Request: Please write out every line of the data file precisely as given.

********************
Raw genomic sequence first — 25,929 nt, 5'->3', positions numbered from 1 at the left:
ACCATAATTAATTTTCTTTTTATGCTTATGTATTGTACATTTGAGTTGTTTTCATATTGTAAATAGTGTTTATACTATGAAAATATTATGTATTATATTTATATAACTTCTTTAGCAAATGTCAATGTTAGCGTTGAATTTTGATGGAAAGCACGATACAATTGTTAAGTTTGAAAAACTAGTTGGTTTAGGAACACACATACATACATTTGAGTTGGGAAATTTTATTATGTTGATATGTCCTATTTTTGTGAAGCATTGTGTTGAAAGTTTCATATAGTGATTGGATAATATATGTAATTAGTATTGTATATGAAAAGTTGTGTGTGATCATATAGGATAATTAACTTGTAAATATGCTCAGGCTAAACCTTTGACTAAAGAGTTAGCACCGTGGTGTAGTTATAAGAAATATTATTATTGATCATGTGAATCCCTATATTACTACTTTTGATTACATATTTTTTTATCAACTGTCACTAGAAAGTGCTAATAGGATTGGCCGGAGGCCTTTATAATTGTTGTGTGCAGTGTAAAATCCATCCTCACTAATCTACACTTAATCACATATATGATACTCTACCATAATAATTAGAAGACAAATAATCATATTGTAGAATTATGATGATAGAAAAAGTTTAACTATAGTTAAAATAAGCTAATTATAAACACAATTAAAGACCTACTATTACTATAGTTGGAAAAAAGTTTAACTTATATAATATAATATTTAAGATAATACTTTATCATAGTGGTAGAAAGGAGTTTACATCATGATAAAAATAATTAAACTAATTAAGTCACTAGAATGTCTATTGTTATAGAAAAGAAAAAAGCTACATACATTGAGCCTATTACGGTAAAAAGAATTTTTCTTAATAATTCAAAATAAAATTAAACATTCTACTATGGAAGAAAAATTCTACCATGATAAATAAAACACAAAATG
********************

Raw genomic sequence first — 25,929 nt, 5'->3', positions numbered from 1 at the left:
ACCATAATTAATTTTCTTTTTATGCTTATGTATTGTACATTTGAGTTGTTTTCATATTGTAAATAGTGTTTATACTATGAAAATATTATGTATTATATTTATATAACTTCTTTAGCAAATGTCAATGTTAGCGTTGAATTTTGATGGAAAGCACGATACAATTGTTAAGTTTGAAAAACTAGTTGGTTTAGGAACACACATACATACATTTGAGTTGGGAAATTTTATTATGTTGATATGTCCTATTTTTGTGAAGCATTGTGTTGAAAGTTTCATATAGTGATTGGATAATATATGTAATTAGTATTGTATATGAAAAGTTGTGTGTGATCATATAGGATAATTAACTTGTAAATATGCTCAGGCTAAACCTTTGACTAAAGAGTTAGCACCGTGGTGTAGTTATAAGAAATATTATTATTGATCATGTGAATCCCTATATTACTACTTTTGATTACATATTTTTTTATCAACTGTCACTAGAAAGTGCTAATAGGATTGGCCGGAGGCCTTTATAATTGTTGTGTGCAGTGTAAAATCCATCCTCACTAATCTACACTTAATCACATATATGATACTCTACCATAATAATTAGAAGACAAATAATCATATTGTAGAATTATGATGATAGAAAAAGTTTAACTATAGTTAAAATAAGCTAATTATAAACACAATTAAAGACCTACTATTACTATAGTTGGAAAAAAGTTTAACTTATATAATATAATATTTAAGATAATACTTTATCATAGTGGTAGAAAGGAGTTTACATCATGATAAAAATAATTAAACTAATTAAGTCACTAGAATGTCTATTGTTATAGAAAAGAAAAAAGCTACATACATTGAGCCTATTACGGTAAAAAGAATTTTTCTTAATAATTCAAAATAAAATTAAACATTCTACTATGGAAGAAAAATTCTACCATGATAAATAAAACACAAAATG